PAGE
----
• DeniseR_ParentalSupport

      stepdad ben

      What a tough situation. I’m glad you are reaching out for

      help. It sounds like the biggest concerns are the relationship your wife has

      with her children and how that affects their interactions. I can hear how much

      you want to help them through this. They are very lucky to have you in their

      lives. Truth be told, only your wife and her sons can determine what type of

      relationship they have. It would be best to talk with a family counselor about

      this issue. A counselor would be able to work directly with your wife and stepchildren on improving their interactions. The 211

      Helpline would be able to give you information on resources in your community,

      such as family counselors. You can reach the Helpline 24 hours a day by calling

      1-800-273-6222. You can also find them online at http://www.211.org/.

      The best of luck to you and your family moving forward. Take care.

  • DeniseR_ParentalSupport

    @NotGivingUp

    What a tough situation to be in as a mom and an aunt. I can

    hear how much you want to help your sister deal with the behaviors she is

    seeing from her son. It’s also understandable you would be concerned about any

    negative influence your nephew’s behavior may have on your young son. It can be

    helpful to recognize that much of the behavior you are seeing from your nephew

    is normal for kids his age. Kids want what everyone else has and will badger

    their parents in an attempt to get what they want. It’s up to the parent to set

    firm limits and boundaries and to stick to them, even in the face of extreme

    pushback. Of course, that can be a lot easier said than done, especially when a

    child’s friends have so many privileges. Every parent wants their child to fit

    in and may feel a lot of guilt around making choices that might impact their

    child’s ability to be part of a group. Debbie Pincus offers some suggestions you could share with your sister in the article Anger, Guilt and Spending on Kids: 8 Questions to Ask Before Buying Anything. It’s

    going to be important to continue taking any threats of self harm seriously by

    contacting your local crisis response whenever your nephew makes those

    statements. As far as the influence your nephew may have on your son, it can be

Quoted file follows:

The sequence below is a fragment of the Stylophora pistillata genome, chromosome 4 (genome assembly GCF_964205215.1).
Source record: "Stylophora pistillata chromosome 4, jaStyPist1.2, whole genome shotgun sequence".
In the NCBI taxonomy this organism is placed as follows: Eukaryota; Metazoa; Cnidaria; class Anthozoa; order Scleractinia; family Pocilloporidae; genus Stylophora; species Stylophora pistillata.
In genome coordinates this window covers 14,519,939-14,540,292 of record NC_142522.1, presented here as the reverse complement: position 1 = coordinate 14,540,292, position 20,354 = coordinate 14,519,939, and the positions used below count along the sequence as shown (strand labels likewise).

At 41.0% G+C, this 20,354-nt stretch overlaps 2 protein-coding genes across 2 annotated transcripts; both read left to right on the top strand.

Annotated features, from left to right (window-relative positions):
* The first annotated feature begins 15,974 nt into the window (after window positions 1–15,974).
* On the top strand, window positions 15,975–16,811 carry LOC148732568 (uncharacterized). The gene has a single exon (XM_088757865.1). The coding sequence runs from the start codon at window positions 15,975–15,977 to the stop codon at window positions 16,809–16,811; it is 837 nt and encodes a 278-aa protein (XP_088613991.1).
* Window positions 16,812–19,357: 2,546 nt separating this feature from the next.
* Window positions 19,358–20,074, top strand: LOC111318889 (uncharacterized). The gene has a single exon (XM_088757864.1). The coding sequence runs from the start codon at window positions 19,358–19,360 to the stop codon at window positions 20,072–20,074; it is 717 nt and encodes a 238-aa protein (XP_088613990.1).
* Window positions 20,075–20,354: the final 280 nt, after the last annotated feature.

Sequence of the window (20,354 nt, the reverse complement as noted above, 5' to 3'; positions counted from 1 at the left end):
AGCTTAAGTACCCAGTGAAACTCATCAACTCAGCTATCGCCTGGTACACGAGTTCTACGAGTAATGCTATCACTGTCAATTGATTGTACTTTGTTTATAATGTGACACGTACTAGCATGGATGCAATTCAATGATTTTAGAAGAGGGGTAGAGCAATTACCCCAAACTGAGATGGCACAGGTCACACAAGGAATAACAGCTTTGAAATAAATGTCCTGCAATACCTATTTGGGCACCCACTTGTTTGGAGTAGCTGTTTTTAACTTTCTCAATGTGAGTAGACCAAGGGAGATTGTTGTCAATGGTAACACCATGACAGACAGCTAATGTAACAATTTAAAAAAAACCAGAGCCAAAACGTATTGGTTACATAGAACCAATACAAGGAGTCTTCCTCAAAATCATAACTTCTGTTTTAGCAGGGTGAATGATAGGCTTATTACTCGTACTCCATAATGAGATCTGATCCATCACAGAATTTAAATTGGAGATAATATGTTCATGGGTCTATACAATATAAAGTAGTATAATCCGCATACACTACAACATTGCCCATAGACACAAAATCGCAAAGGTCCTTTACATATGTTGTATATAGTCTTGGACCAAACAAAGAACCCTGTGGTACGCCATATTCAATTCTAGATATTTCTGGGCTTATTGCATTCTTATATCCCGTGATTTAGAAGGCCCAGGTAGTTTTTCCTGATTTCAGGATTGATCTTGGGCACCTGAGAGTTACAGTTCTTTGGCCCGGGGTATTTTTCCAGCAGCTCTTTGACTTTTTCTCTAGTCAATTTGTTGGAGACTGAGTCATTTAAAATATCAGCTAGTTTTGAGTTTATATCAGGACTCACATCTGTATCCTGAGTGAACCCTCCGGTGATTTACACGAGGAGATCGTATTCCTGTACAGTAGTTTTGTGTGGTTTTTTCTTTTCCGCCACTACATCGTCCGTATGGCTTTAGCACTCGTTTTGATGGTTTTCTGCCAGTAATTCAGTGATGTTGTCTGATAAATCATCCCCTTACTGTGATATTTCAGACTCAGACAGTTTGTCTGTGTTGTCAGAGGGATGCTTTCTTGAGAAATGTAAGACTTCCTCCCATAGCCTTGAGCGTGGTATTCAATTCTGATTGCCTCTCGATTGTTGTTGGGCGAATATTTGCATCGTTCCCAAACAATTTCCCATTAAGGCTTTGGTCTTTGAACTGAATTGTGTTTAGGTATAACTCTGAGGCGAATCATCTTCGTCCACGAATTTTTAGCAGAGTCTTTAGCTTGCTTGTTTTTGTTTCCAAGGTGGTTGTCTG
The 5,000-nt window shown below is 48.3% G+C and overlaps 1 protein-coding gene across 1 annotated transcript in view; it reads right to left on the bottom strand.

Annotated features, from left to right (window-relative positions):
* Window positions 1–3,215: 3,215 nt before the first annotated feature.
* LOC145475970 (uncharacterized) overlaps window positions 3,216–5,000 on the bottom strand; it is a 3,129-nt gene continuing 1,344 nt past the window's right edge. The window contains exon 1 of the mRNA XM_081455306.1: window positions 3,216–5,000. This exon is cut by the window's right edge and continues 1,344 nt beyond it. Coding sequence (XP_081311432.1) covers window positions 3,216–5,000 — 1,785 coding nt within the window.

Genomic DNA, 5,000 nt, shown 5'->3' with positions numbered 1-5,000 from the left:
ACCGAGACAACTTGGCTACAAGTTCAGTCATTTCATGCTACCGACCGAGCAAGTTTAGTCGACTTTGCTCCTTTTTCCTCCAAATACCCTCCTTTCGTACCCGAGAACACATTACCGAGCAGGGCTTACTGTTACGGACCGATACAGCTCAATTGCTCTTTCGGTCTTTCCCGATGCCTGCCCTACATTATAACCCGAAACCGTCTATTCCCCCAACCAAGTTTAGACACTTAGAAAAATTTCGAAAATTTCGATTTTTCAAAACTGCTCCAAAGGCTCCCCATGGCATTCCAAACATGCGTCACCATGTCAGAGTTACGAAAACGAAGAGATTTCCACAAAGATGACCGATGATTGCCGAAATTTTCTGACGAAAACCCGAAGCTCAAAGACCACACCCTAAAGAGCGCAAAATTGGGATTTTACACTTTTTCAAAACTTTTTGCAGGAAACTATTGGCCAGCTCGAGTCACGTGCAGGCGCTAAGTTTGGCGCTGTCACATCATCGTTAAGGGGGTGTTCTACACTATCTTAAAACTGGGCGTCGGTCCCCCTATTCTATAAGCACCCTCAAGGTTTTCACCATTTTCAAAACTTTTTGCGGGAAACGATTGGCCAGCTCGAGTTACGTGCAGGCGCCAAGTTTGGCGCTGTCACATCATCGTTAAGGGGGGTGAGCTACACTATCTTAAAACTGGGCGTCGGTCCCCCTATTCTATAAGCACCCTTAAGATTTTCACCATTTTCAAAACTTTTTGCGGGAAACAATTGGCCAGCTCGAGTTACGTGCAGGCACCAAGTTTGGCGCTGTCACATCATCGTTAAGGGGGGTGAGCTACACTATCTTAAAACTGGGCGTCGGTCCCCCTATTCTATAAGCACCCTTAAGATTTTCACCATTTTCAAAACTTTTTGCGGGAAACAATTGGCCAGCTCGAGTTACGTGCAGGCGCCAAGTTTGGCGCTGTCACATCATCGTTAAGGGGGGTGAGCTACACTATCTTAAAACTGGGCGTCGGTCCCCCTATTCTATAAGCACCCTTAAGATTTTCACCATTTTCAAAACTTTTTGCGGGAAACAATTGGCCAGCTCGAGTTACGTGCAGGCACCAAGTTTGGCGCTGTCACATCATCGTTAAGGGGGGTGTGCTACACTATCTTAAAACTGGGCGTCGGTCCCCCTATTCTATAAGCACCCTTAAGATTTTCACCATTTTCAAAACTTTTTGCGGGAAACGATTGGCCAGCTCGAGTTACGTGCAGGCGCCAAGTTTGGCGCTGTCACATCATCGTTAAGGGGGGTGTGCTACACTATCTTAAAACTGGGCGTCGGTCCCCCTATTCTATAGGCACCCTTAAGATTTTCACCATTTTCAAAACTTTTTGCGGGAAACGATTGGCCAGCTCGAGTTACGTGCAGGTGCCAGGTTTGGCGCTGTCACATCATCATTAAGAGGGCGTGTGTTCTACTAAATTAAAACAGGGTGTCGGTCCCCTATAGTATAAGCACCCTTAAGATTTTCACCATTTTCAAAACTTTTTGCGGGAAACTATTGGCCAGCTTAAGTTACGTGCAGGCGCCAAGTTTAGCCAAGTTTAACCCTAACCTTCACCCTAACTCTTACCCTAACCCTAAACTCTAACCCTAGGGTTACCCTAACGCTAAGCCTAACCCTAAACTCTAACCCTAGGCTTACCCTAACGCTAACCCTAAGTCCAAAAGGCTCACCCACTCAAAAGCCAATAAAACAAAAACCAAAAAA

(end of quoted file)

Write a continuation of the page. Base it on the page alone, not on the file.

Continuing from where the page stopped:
helpful to know that we are all influenced everyday by forces outside of

    ourselves. By focusing on helping your young son develop the skills to deal

    with frustration effectively while also holding him accountable for his own

    behaviors, you will be doing what you can do to combat any undue influence his

    cousin may have on him. You may find our articles on parenting young children helpful in that

    regard. You can find a list of those articles here: Younger Children. Best of luck to you and your family. Take care.

  • distraught1017
    My almost 9 year old is a wonderful, respectful, disciplined child everywhere but home.  I get rave reviews about her behavior at school, church, from friends, etc.  At home, it is often unbearable.  She turns into a different child - becomes defiant, rude, extremely disrespectful, has screaming meltdowns, slams doors,More threatens to leave the house and more.  I feel like we have tried all the right things but nothing seems to work.  I am truly at my wits end.
    • Happydadmadness

      Ask her personally to tell you her mainly cares

      She must becupset with her life if she is slamming ng doors at home by an Angel at church or school.

    • Pam
      @distraught1017 My 10 year old son can be the same. It can sometimes start in the car after school pickup from a simple question and end up in full argument by the time we get home (5 minute drive). It really gets me down as I don't want to haveMore a combative relationship with him and genuinely like him as a person when he is not arguing with me. So I have recently tried to change how I respond to these situations and will not engage in combat. He is still trying to bait me into an argument but I just tell him I am not going there and move away. I am also making him more responsible for decisions and the things he needs to do. It is slow progress but seems to be helping. Good luck, don't be too down on yourself! xx
    • wits end
      @distraught1017 We have the same exact situation here at our house.    Trying to figure out what to do next.
  • confused1218
    Wow! What do you do when you have a 15yr old step daughter and she insists on having a boyfriend against mom, dad and stepfather wishes. She has run away from home a few times, up to a week each time. She has been found having intimacy with him inMore our home at different times of the day. We have tried to set boundaries and attempted to develop a means of encouraging a right way and healthy adult supervision approach to the situation, nothing is working. We can't stop the running away to be with this boy who also is 15, who has no respect for any rules or adult guidance.
    • DeniseR_ParentalSupport

      confused1218

      It can be very worrisome when a child uses running a way to

      solve problems she is facing at home. It’s going to be helpful to come up with

      a plan that can be implemented when your stepdaughter leaves home without

      permission. This could include calling the police or taking other steps to keep

      her safe. You may find it helpful to speak with someone at the http://www.1800runaway.org/ at

      1-800-786-2929 about what options may be workable for your situation. It’s also

      going to be a good idea to continue focusing on the expectations within the

      household and your family values. Granted, this may not deter your stepdaughter

      from making the choices she is making. It will at least let her know what the

      standards and expectations are to begin with and also let her know she will